|By William Kloefkorn
and David Lee
Nebraska State Poet William Kloefkorn and David Lee, distinguished Utah poet, collaborate in this volume of 135 pages of poems from their respective American landscapes. Kloefkorn’s poetry is well known to Midwesterners for its candid glimpses of rural life, and for its sincere emotional impact. David Lee’s poetry is an affectionate parody of the dialect of small-town folk, and of their ability to elaborate limitlessly on a simple situation or idea. Together, the two writers synthesize in a single volume the most interesting aspects of both the West and Midwest.
Kloefkorn’s poems take us from a locker room shower to a thundershower on the morning of a funeral, and through experiences as diverse as eating popcorn from a stolen collection plate to treating a grandmother’s ganglionic cyst with a leather-bound bible.
“…Pure American folk and wonderful.”—David Curry, Apple
“…one of the most powerful pieces of writing, of any kind, that I have read to date. This is Midwest poetry at tis best.”—Tom Montag, Margins
Lee’s poems introduce such characters as Reverend Pastor Brother Strayhan, who “preaches” that he should get half-price discounts at local stores; Uncle Abe, a wanderer who carries with him only a sack of candy and a childhood memory; and Harold Rushing, an industrious soul who works six and a half days a week, barely pausing after a broken arm and a heart attack.
“Reading Lee’s poetry is like sitting on a wide porch in the summer with a favorite uncle you don’t see often and listening to him ramble along with tales of the local townsfolk.”—Library Journal
“Impolite, raffish, and pathetic, these poems all are, once you start hearing the dialect, great reading.”—Ray Olson, Booklist
This manuscript, publication of which was delayed by Sergeant Patrick Gass, dates to the late 1990s. It belongs to Kloefkorn’s explorations of his personal and shared history in small-town Kansas, revisiting and expanding material that will be familiar to readers of his two memoirs This Death by Drowning, Burning the Imaginary Child, and earlier collections of poetry. The poems, filled with Midwest idiom and cadences, favor the three- and four-line stanza with which Kloefkorn is so adept.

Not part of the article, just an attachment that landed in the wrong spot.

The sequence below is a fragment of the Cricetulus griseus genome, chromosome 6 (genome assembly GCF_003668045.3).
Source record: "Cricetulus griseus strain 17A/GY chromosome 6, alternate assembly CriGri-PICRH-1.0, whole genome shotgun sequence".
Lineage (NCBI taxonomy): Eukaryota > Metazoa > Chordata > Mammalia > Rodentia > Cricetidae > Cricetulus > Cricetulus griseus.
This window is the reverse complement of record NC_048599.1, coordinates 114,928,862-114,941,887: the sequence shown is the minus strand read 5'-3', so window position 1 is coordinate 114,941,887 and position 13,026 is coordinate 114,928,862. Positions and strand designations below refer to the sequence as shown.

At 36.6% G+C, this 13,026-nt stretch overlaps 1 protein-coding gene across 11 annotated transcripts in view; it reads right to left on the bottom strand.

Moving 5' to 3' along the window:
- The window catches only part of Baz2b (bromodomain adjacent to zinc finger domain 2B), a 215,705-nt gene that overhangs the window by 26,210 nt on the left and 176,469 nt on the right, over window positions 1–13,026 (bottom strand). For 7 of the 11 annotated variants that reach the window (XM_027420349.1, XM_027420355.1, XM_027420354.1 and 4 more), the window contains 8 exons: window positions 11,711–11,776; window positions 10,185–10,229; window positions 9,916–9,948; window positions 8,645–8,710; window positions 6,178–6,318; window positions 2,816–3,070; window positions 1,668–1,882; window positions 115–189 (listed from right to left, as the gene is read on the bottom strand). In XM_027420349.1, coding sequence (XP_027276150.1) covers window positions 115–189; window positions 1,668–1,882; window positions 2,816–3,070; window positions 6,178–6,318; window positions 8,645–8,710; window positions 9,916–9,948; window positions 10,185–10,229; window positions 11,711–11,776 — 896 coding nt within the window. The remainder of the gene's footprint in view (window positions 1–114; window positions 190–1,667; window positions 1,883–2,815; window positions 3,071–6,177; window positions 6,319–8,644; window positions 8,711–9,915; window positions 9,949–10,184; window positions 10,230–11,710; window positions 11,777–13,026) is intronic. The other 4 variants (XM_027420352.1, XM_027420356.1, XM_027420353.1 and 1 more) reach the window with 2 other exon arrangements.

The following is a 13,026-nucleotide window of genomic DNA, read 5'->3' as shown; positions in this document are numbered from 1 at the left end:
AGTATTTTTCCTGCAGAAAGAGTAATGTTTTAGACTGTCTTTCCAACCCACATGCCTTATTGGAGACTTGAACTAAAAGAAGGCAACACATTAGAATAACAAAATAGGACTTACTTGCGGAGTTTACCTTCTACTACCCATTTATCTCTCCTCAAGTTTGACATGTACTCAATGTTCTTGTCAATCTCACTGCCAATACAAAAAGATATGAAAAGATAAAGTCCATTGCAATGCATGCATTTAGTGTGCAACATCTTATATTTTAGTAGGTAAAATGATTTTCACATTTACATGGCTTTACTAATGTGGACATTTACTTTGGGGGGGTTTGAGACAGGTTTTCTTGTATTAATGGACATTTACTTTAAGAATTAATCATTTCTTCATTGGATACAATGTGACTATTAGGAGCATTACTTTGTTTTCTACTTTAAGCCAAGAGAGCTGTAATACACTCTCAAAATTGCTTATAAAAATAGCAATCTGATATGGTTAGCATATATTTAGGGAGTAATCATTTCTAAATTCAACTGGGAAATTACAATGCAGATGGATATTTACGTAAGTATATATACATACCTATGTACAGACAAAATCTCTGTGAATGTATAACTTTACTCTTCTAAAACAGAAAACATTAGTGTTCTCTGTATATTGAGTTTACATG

|Loup River Psalter
is a hymn to the river in Nebraska, to the river of life, and to life on
rivers everywhere. The book is a more controlled, more benign, and quintessentially
Midwestern version of James Dickey’s Deliverance: men on
water looking for fish and camping places, adventure and fellowship; confronting
vicissitudes of nature and the shoreline with rod, reel, and guitar; and
discovering in the process the renewal of a second baptism. “And so
it goes,” Kloefkorn concludes to end the last poem in the collection;
“our story’s never done” (101).
|In Sergeant Patrick
Gass, Chief Carpenter: On the Trail with Lewis & Clark Nebraska
State Poet William Kloefkorn recounts the story of the Lewis and Clark expedition,
1803-1806, St. Charles to the Pacific Ocean and back. He bases his poems
on the long out-of-print journal kept by Sergeant Gass. “I’m
attracted to the sergeant’s poetic grasp of understatement,”
Kloefkorn writes in his preface, “to his love of timber, to his capacity
for loyalty—not only to the expedition as both a military unit and
a family, but likewise to his hatchet and his flask, both of them returning
intact to St. Louis with the man who nurtured and protected them.
Two features of this book are especially interesting. One of them is stylistic: the seamlessness Kloefkorn achieves by printing poems with no titles, no dates, and with the judicious use of foreshadowing. The long months and years of the expedition melt into an on-going process, eternally present like the rivers followed by the Expedition. The book is almost one long poem in many sections, a structure toward which Kloefkorn has been moving across his previous two collections of poetry. Equally interesting is the way Kloefkorn merges large details of history—drawn from Gass’s diary and other public records—with intimate details, emotions, and stories suggested by the diary but attributable largely to the poet’s intuition: Gass’s complex emotional relationship with Sacagawea and her husband, his senses of duty and honesty, the metaphors of craft, wood, and tools.
Welcome to Carlos celebrates the friendship between two Midwestern boys from different sides of the track, “a bad penny and a good penny,” as Kloefkorn puts it in the book’s closing poem. But bad and good being equally balanced halves of a healthy personality, Carlos is as attractive (and necessary) to a reader as he is to Kloefkorn, a wellspring of earthy advice: “If you ever get hit with a bucket of shit, / be sure to close your eyes” (5). “Deny everything. / Make the bastards prove it” (22). “Believe what you believe / late at night when what / you have been told to believe / has washed itself from the soft skin / of your stoutest face” (79). Carlos is Kloefkorn’s most enjoyable, and memorable, creation in a long time.
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